department menu

From the Desk of Dr. Karen Haynes

Statement on Diversity

December 2, 2015

Students from universities across the United States are speaking. From Missouri, to New Haven, to Norman, and locally at Claremont, a diversity of student voices are being heard. They feel unwelcome, unsafe and unappreciated.

The common, shared experience being voiced is that universities are ignoring complaints of ongoing hostility toward students of color at these campuses. In reaction mode the universities are forced to take last-minute measures to navigate the delicate balance of a strategic and respectful vision of what diversity means in an academic institution.

I am pleased that at California State University San Marcos our commitment to diversity and inclusion is not just window dressing but transparent through our long-standing commitment to implement best practices designed to help all students feel safe, valued and appreciated. Rather than reacting, we choose to hold ourselves accountable by being proactive and strategic in our efforts.

As the president of CSUSM, I am personally committed to and fully support our students, faculty and staff as we move forward together to protect and nurture an environment where racism and marginalization cannot flourish. I trust that you know that I am committed to ensuring diversity and inclusion stay central to our mission, vision, core values and strategic priorities. As testament to this transparency, I proudly share a few examples of how we have approached and sustained diversity through several strategic efforts just in the last year alone.

The opening this fall of the Latin@ Student Center, the receipt of the Higher Education Excellence in Diversity Award, the award of an HSI Title V grant, the success of our Beyond the Stereotype campaign, the recent creation of the President’s Diversity and Inclusive Excellence awards, and the popularity of our Conversations that Matter series have helped elevate us as a more inclusive campus and has increased our intercultural proficiency.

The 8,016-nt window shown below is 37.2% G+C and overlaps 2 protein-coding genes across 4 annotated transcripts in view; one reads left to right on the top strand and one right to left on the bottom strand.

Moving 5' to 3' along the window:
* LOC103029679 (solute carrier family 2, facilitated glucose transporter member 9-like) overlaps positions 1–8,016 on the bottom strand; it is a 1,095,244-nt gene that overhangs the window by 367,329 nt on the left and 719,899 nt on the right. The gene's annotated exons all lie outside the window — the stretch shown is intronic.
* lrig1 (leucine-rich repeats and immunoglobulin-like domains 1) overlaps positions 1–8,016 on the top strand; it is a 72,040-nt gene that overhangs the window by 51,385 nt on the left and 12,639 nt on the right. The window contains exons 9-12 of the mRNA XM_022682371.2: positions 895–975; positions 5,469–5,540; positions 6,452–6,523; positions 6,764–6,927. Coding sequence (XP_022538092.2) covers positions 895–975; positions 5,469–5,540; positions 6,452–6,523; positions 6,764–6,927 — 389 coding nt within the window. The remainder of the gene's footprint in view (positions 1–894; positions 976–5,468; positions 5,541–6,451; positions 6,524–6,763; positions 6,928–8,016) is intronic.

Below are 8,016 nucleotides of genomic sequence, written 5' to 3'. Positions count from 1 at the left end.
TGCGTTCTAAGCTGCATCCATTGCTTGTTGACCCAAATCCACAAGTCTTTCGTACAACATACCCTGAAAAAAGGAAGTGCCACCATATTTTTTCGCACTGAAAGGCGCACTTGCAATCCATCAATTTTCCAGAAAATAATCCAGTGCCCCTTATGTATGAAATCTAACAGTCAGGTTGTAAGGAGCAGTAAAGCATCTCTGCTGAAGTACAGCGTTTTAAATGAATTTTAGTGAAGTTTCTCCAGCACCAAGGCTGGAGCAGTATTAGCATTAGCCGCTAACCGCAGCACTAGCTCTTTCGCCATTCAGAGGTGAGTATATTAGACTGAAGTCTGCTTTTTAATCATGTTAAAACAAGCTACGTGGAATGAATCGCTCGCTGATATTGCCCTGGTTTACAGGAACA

In keeping a pulse on our campus climate in spring 2015, we participated in the Diverse Learning Environment (DLE) Survey conducted by the Higher Education Research Institute at UCLA. The DLE focused on the climate for diversity, including experiences with discrimination, validation and sense of belonging, looking at institutional practices, curriculum, and co-curricular diversity activities. We did well compared to the national benchmarks, but the data tell us what we all know - that there is still work to be done. The data from the survey will be used to improve our diversity and inclusion efforts.

We must, however, not rest on our laurels. Although we have accomplished much, there is still much work to do. We still face barriers that must be overcome and we have gaps where equity is wanting. Members from the Black Student Union raised concerns at my Oct. 1 forum, and, as I requested, presented me with their written concerns and requests on Nov. 20. I am now in the process of charging a work group, which will be chaired by Dr. Dang Chonwerawong, associate vice president of Student Academic Support Services, to further explore their recommendations with a request for their report back to me by May 1, 2016.

Finally, this year we are embarking on a revision of our original diversity strategic plan to provide specific measurable action steps, assign divisional responsibilities for these actions, and time lines. With this plan we will address the gaps and issues identified in the year-long diversity mapping initiative we conducted last year. We anticipate vetting this plan with the campus community in the spring of 2016. I invite all to participate and encourage you to bring your voice to the table.

I remain committed to creating a safe and inclusive environment where we can learn from each other both in spite of and because of our differences, where we can maintain a learning environment where freedom of speech and diversity are not mutually exclusive but complementary. However, let me be clear, although freedom of speech is vital to the meaningful exchange of ideas and to our notion of an American democracy; it does not permit the creation of a hostile environment.

I have faith in the strength of our campus culture as we move forward together. I am confident our CSUSM community will continue to raise the bar as an example of how mindful, respectful and strategic efforts to ensure diversity and inclusion have long-lasting, positive impact on our students, faculty, staff and region.